The Daily Camera
This series is dedicated towards inspiring and educating people on how to approach photography differently, whether through a dedicated camera or smartphone.
Part 05 coming this summer.
Shot on iPhone 7 with ProCam4
Processed with Lightroom Mobile
Edited with VSCO Cam
I wanted to utilise the atmosphere by composing the image from a stark angle. I added a bit of sharpness on the coat with Lightroom's local adjustments to draw its texture out.
The analogous colours from the subjects shoes, briefcase, and pavement drew me to take the image.
I wanted to apply a black and white preset so I could draw attention to individual textures through the high contrast you get from black and white images. From the street to the building, I was able to give every object its own distinct character.
Movement not only can give your image energy, but also juxtaposition between subjects. Objects—such as the basketball court lines—aid the viewer to focus on one subject at a time.
Be patient for the scene to reveal a fleeting moment. And if you have to, hide your camera as discretely as you can to capture that moment.
Find various angles to capture the scene in an intimate, engaging manner.
Explore the relationship between light and colours or in this case, the lack of colours. Harsh lighting usually compliments textures and tones in black and white images. I used ProCam 4 for manually adjusting the shutter speed while determining the right ISO value so I could have a sharp, clean image. I then handled all the post processing on Lightroom so I could adjust the desired tonality.
Prominent lines can subconsciously lead your view towards the subject. Using both negative and positive space can give your images subject a stark precense.
Use movement to create energy in an image, which can either compliment or contrast the environments mood.
I used ProCam 4 to manually focus on Ada's face because I wanted to naturally capture her expression once she turned around. I set a specific shutter speed value while complimenting it with an appropriate ISO value so I would have a well-exposed image.
I usually bring the hues in greens down to a yellower tint so that anything green in the image—usually grass—doesn't distract the viewer from the subject.
The E1-E8 presets favour creamy highlights and deep shadows that compliment any image with warm tones.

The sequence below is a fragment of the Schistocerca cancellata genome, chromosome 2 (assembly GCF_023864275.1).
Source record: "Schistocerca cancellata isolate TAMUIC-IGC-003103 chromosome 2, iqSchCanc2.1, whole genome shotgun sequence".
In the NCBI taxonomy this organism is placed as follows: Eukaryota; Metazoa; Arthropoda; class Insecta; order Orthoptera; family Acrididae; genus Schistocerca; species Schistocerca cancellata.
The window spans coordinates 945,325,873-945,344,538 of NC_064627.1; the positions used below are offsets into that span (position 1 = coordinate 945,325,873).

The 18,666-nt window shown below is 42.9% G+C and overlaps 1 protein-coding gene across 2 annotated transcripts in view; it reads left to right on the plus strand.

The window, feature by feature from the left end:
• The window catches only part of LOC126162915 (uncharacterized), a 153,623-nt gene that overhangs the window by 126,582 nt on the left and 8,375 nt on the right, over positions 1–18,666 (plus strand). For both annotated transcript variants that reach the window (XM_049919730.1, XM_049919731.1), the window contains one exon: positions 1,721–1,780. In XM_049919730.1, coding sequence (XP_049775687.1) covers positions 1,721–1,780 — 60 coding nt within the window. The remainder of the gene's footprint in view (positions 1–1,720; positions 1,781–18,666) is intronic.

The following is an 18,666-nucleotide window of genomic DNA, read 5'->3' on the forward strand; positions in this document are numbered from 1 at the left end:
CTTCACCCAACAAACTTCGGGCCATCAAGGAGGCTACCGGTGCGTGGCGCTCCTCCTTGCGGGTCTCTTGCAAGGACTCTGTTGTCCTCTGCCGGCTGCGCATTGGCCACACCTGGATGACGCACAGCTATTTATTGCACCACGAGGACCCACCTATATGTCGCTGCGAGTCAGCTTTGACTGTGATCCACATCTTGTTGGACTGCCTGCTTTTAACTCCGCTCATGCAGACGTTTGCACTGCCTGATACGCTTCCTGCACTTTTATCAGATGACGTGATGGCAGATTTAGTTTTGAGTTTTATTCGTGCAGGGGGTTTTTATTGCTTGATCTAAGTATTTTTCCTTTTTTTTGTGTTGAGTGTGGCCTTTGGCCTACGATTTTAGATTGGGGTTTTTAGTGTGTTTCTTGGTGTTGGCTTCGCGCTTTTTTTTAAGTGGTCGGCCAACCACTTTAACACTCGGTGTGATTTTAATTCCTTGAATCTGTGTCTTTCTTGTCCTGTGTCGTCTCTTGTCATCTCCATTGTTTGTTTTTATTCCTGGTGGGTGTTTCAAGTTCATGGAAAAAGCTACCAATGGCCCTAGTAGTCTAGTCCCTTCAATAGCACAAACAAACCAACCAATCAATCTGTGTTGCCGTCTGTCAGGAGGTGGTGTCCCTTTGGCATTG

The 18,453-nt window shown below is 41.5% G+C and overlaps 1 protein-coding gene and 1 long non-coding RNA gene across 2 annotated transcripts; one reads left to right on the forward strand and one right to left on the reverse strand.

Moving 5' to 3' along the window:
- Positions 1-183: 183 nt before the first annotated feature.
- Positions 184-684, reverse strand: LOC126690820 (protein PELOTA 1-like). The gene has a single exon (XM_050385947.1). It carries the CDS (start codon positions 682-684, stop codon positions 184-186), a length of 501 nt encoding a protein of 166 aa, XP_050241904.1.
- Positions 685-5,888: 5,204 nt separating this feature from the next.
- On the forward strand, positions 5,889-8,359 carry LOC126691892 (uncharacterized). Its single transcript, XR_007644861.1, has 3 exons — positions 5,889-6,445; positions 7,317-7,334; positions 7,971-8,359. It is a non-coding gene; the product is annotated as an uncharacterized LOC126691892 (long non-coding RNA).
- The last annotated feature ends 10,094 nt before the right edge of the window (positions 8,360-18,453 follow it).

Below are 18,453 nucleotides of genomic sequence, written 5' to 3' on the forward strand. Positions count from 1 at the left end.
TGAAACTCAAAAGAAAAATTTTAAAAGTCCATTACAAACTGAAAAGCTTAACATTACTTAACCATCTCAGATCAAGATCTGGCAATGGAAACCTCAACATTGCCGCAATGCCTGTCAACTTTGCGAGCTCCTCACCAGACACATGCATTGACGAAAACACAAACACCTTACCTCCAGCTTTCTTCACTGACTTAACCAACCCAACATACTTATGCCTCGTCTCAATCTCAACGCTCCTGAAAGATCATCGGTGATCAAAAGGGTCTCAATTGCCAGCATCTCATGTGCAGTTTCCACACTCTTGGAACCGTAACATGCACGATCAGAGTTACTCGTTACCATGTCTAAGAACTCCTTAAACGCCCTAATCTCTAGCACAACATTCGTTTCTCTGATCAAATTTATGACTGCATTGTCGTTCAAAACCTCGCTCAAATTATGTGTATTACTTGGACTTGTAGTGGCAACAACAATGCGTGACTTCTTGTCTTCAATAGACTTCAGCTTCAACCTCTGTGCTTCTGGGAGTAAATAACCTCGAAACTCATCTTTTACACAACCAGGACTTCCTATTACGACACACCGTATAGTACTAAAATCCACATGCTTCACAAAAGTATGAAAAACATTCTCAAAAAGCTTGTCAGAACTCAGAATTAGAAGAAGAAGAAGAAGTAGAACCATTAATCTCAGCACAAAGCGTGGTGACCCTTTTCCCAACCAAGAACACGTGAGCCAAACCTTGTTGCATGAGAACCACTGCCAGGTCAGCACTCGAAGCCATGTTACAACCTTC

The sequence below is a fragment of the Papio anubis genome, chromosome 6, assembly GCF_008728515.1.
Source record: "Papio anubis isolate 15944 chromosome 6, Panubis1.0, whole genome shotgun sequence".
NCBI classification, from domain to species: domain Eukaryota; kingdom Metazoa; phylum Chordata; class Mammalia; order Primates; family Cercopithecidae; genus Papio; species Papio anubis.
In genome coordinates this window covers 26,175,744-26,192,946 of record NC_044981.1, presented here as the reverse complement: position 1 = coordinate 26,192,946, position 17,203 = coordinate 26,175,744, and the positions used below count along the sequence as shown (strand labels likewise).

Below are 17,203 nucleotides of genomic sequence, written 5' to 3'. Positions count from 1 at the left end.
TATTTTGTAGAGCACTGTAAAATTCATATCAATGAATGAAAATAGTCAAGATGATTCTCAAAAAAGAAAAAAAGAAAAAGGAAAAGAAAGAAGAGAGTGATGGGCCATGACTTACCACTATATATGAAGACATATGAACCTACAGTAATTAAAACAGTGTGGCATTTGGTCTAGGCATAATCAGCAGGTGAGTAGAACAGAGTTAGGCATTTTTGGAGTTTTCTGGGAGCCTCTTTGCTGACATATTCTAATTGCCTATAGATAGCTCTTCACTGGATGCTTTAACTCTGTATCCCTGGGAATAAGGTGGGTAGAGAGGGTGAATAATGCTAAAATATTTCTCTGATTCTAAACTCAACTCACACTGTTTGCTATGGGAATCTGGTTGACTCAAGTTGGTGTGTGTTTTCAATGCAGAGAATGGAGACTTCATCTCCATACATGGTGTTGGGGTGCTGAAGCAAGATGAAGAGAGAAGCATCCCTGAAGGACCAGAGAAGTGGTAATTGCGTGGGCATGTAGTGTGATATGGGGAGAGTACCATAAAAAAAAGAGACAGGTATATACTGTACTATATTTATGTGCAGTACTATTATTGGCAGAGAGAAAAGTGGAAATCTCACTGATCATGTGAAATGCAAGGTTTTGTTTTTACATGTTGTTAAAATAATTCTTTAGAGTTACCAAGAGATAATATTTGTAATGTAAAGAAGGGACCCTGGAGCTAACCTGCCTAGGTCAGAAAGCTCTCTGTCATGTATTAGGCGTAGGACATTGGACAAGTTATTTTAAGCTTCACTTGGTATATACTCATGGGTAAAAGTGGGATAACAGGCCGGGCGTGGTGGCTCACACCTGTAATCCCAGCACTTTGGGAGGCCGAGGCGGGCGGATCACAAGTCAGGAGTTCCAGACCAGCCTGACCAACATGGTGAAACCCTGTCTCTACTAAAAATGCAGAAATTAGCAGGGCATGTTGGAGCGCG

The subjects hair complimented her coats colour and texture, which helped me frame an image that focused on them while capturing the atmosphere.
Loud colours allow the viewer to separate objects from one another. You can use this to your advantage when you want the subject to be noticeable among a cluttered environment.
Pay attention to subjects that can compliment each other. I followed the subject on the right for a few feet, aware that there was another subject wearing a similar outfit.
I often use local adjustments on Lightroom to draw attention to certain areas of the photo with sharpness.
You can add grain along with a black and white preset to give your image a timeless mood.
Shooting RAW let's me significantly fix and enhance different elements in the photo. From the skies highlights—which were brought down here—to bringing up the shadows, I'm able to make enough changes that'll let me achieve desired results that I wouldn't if I shot JPEG images.
Using Lightroom let me bring out the deep shadows while retaining the midtones and highlights.
Just your casual #windowseat photo.
The contrast between the taxis and the subjects outfit provides a distinct juxtaposition.
Create mystery in an image by shooting the subject at an unconventional angle. You can then use black and white to heighten an images mystique.
Vivid colours can change the images mood if you pay attention to how they compliment the subject, environment, or tones.
Entertain the idea of using shadows to bring out bright areas of an image.
I used the light from a nearby billboard to illuminate the texture from the rain in order to light the subject. The ad placed on the bust stop gave the rain colour which complimented the scenes mood. Be aware of the ways your environments lighting can pronounce the images mood.
Play with possible angles to give your subjects scale. This'll present the viewer with an obvious hierarchy if distinct colours aren't present.